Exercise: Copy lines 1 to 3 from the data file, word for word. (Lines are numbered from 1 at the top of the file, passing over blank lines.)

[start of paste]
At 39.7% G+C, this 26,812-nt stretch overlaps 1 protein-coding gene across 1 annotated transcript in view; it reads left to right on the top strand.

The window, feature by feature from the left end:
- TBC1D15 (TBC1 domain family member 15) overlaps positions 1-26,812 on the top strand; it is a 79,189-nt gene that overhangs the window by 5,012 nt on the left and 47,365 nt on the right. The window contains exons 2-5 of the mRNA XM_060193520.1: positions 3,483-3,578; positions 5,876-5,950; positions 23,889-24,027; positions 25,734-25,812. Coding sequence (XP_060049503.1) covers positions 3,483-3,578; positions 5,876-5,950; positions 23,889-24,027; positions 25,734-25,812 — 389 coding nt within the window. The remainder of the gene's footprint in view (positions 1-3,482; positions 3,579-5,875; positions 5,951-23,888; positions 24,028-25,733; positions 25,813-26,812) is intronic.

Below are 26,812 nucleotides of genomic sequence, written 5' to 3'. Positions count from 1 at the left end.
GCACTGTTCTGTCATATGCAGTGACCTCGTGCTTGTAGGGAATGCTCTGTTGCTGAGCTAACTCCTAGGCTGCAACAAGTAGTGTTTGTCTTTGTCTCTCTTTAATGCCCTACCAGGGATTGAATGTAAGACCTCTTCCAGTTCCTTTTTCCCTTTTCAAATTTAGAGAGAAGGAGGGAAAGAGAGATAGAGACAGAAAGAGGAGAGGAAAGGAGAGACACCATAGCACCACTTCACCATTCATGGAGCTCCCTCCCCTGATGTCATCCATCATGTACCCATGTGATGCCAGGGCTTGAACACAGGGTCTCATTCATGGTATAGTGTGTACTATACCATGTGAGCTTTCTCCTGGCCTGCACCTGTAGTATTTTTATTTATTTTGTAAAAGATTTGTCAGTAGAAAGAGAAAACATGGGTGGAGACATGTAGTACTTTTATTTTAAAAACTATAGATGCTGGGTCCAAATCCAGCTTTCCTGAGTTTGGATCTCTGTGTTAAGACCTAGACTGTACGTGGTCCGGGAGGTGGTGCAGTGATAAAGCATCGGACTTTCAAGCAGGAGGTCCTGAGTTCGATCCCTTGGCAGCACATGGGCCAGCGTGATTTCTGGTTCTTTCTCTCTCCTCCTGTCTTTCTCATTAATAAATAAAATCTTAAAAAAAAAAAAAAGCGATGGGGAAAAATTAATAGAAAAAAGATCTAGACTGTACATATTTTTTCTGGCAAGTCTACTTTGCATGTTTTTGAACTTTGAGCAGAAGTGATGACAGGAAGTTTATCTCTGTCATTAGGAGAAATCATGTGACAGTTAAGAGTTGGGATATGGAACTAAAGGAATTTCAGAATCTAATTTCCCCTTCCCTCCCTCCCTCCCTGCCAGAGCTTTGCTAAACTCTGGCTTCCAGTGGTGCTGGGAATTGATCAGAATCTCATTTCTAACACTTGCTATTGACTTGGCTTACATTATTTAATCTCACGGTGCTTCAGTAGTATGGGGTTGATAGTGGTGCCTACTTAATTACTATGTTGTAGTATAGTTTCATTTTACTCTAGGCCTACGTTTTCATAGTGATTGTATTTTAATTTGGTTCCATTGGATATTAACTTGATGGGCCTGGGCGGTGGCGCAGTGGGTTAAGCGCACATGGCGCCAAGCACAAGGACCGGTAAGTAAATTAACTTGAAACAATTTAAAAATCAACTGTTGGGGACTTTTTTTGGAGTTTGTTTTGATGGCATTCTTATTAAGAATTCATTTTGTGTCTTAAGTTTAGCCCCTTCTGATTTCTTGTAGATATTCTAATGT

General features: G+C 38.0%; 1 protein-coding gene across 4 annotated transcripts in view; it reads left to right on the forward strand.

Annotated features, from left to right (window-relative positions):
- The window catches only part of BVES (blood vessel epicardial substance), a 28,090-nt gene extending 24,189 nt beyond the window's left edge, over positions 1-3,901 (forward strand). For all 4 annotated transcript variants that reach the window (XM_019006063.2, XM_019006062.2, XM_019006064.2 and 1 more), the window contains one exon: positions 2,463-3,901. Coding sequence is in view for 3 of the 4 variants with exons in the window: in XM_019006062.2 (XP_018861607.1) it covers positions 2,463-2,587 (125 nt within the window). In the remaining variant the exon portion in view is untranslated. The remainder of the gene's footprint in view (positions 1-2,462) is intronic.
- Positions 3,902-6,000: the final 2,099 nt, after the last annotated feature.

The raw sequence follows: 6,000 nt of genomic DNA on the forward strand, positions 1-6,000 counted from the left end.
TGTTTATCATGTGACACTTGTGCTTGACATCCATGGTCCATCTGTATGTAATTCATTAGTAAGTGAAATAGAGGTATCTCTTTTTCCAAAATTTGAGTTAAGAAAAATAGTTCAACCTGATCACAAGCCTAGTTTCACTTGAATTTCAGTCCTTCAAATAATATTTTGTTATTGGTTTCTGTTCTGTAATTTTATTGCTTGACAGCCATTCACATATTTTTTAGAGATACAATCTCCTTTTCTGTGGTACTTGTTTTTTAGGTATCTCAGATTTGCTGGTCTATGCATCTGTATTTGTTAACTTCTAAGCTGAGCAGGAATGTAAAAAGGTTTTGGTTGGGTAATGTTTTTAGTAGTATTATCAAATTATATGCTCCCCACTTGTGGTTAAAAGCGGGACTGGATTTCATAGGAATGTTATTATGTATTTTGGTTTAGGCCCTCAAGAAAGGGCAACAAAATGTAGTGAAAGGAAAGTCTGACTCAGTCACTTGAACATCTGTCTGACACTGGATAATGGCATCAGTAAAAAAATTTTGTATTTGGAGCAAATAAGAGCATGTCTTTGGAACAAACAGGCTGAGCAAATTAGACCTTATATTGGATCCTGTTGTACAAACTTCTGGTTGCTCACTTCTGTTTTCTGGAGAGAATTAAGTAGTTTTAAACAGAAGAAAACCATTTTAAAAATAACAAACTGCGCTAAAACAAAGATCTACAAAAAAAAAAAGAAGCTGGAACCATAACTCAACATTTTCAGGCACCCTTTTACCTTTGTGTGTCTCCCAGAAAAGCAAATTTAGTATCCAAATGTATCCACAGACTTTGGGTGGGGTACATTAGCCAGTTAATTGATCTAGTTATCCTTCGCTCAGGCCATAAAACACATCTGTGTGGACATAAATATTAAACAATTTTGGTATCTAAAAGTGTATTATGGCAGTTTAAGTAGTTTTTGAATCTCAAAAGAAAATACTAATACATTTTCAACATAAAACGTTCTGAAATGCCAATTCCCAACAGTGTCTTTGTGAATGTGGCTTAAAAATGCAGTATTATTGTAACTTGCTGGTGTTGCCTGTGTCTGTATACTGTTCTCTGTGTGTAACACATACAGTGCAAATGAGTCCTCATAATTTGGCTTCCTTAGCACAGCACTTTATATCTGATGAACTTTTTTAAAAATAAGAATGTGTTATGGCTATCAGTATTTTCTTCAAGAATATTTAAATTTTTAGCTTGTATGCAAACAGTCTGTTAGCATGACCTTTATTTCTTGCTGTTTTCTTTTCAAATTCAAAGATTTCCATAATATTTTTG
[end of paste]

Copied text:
At 39.7% G+C, this 26,812-nt stretch overlaps 1 protein-coding gene across 1 annotated transcript in view; it reads left to right on the top strand.

The window, feature by feature from the left end:
- TBC1D15 (TBC1 domain family member 15) overlaps positions 1-26,812 on the top strand; it is a 79,189-nt gene that overhangs the window by 5,012 nt on the left and 47,365 nt on the right. The window contains exons 2-5 of the mRNA XM_060193520.1: positions 3,483-3,578; positions 5,876-5,950; positions 23,889-24,027; positions 25,734-25,812. Coding sequence (XP_060049503.1) covers positions 3,483-3,578; positions 5,876-5,950; positions 23,889-24,027; positions 25,734-25,812 — 389 coding nt within the window. The remainder of the gene's footprint in view (positions 1-3,482; positions 3,579-5,875; positions 5,951-23,888; positions 24,028-25,733; positions 25,813-26,812) is intronic.